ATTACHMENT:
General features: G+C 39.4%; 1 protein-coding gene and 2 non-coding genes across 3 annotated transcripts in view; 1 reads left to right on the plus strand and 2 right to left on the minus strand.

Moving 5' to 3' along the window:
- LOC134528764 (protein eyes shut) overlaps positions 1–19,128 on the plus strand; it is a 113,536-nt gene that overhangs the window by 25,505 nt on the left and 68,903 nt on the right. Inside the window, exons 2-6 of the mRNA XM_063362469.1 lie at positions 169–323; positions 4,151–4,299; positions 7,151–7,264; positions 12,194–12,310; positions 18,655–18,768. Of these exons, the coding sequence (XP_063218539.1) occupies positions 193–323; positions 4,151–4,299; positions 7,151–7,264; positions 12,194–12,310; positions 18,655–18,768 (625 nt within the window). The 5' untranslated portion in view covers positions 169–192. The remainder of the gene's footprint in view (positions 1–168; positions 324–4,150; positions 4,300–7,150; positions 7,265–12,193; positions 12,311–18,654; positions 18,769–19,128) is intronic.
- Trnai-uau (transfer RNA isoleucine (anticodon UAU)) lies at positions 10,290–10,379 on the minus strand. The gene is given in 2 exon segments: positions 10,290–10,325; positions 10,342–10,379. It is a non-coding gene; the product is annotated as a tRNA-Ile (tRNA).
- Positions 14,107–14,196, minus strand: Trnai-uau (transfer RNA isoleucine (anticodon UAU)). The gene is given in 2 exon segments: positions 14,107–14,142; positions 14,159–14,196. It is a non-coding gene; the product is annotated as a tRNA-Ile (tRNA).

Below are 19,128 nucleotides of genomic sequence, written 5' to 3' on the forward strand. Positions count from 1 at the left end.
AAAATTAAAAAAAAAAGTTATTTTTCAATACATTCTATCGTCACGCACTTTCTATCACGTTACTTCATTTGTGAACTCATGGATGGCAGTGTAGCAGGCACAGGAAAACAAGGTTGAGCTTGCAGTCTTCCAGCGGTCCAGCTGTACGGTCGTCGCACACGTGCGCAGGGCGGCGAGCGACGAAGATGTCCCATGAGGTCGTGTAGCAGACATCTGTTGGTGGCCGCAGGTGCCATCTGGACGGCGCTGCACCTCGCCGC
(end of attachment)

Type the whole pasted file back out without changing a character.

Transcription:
General features: G+C 39.4%; 1 protein-coding gene and 2 non-coding genes across 3 annotated transcripts in view; 1 reads left to right on the plus strand and 2 right to left on the minus strand.

Moving 5' to 3' along the window:
- LOC134528764 (protein eyes shut) overlaps positions 1–19,128 on the plus strand; it is a 113,536-nt gene that overhangs the window by 25,505 nt on the left and 68,903 nt on the right. Inside the window, exons 2-6 of the mRNA XM_063362469.1 lie at positions 169–323; positions 4,151–4,299; positions 7,151–7,264; positions 12,194–12,310; positions 18,655–18,768. Of these exons, the coding sequence (XP_063218539.1) occupies positions 193–323; positions 4,151–4,299; positions 7,151–7,264; positions 12,194–12,310; positions 18,655–18,768 (625 nt within the window). The 5' untranslated portion in view covers positions 169–192. The remainder of the gene's footprint in view (positions 1–168; positions 324–4,150; positions 4,300–7,150; positions 7,265–12,193; positions 12,311–18,654; positions 18,769–19,128) is intronic.
- Trnai-uau (transfer RNA isoleucine (anticodon UAU)) lies at positions 10,290–10,379 on the minus strand. The gene is given in 2 exon segments: positions 10,290–10,325; positions 10,342–10,379. It is a non-coding gene; the product is annotated as a tRNA-Ile (tRNA).
- Positions 14,107–14,196, minus strand: Trnai-uau (transfer RNA isoleucine (anticodon UAU)). The gene is given in 2 exon segments: positions 14,107–14,142; positions 14,159–14,196. It is a non-coding gene; the product is annotated as a tRNA-Ile (tRNA).

Below are 19,128 nucleotides of genomic sequence, written 5' to 3' on the forward strand. Positions count from 1 at the left end.
AAAATTAAAAAAAAAAGTTATTTTTCAATACATTCTATCGTCACGCACTTTCTATCACGTTACTTCATTTGTGAACTCATGGATGGCAGTGTAGCAGGCACAGGAAAACAAGGTTGAGCTTGCAGTCTTCCAGCGGTCCAGCTGTACGGTCGTCGCACACGTGCGCAGGGCGGCGAGCGACGAAGATGTCCCATGAGGTCGTGTAGCAGACATCTGTTGGTGGCCGCAGGTGCCATCTGGACGGCGCTGCACCTCGCCGC